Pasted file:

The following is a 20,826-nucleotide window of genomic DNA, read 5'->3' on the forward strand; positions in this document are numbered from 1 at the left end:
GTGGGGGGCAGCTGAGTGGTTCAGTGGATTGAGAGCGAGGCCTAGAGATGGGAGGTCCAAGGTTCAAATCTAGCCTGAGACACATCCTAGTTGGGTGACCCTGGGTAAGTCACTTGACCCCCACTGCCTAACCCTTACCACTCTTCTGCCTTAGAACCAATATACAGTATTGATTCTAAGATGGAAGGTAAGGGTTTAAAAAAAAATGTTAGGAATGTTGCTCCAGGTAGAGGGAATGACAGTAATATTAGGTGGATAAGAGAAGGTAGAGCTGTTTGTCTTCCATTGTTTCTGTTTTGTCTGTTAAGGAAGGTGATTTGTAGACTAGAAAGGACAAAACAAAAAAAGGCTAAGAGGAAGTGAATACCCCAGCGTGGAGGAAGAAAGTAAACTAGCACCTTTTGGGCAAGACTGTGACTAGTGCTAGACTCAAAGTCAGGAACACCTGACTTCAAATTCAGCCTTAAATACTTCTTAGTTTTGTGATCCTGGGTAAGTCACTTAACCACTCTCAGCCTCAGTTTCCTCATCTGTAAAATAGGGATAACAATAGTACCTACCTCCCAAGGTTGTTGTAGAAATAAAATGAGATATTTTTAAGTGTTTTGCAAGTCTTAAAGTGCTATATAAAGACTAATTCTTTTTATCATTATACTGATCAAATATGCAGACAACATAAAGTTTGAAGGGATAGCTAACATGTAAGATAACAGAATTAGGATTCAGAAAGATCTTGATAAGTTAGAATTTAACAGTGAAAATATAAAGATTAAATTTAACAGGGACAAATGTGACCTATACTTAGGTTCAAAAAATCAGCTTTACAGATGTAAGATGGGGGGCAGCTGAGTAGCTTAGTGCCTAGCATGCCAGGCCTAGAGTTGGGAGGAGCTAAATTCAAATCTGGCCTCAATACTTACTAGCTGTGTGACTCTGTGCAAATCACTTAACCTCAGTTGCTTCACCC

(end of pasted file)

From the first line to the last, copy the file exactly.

The following is a 20,826-nucleotide window of genomic DNA, read 5'->3' on the forward strand; positions in this document are numbered from 1 at the left end:
GTGGGGGGCAGCTGAGTGGTTCAGTGGATTGAGAGCGAGGCCTAGAGATGGGAGGTCCAAGGTTCAAATCTAGCCTGAGACACATCCTAGTTGGGTGACCCTGGGTAAGTCACTTGACCCCCACTGCCTAACCCTTACCACTCTTCTGCCTTAGAACCAATATACAGTATTGATTCTAAGATGGAAGGTAAGGGTTTAAAAAAAAATGTTAGGAATGTTGCTCCAGGTAGAGGGAATGACAGTAATATTAGGTGGATAAGAGAAGGTAGAGCTGTTTGTCTTCCATTGTTTCTGTTTTGTCTGTTAAGGAAGGTGATTTGTAGACTAGAAAGGACAAAACAAAAAAAGGCTAAGAGGAAGTGAATACCCCAGCGTGGAGGAAGAAAGTAAACTAGCACCTTTTGGGCAAGACTGTGACTAGTGCTAGACTCAAAGTCAGGAACACCTGACTTCAAATTCAGCCTTAAATACTTCTTAGTTTTGTGATCCTGGGTAAGTCACTTAACCACTCTCAGCCTCAGTTTCCTCATCTGTAAAATAGGGATAACAATAGTACCTACCTCCCAAGGTTGTTGTAGAAATAAAATGAGATATTTTTAAGTGTTTTGCAAGTCTTAAAGTGCTATATAAAGACTAATTCTTTTTATCATTATACTGATCAAATATGCAGACAACATAAAGTTTGAAGGGATAGCTAACATGTAAGATAACAGAATTAGGATTCAGAAAGATCTTGATAAGTTAGAATTTAACAGTGAAAATATAAAGATTAAATTTAACAGGGACAAATGTGACCTATACTTAGGTTCAAAAAATCAGCTTTACAGATGTAAGATGGGGGGCAGCTGAGTAGCTTAGTGCCTAGCATGCCAGGCCTAGAGTTGGGAGGAGCTAAATTCAAATCTGGCCTCAATACTTACTAGCTGTGTGACTCTGTGCAAATCACTTAACCTCAGTTGCTTCACCC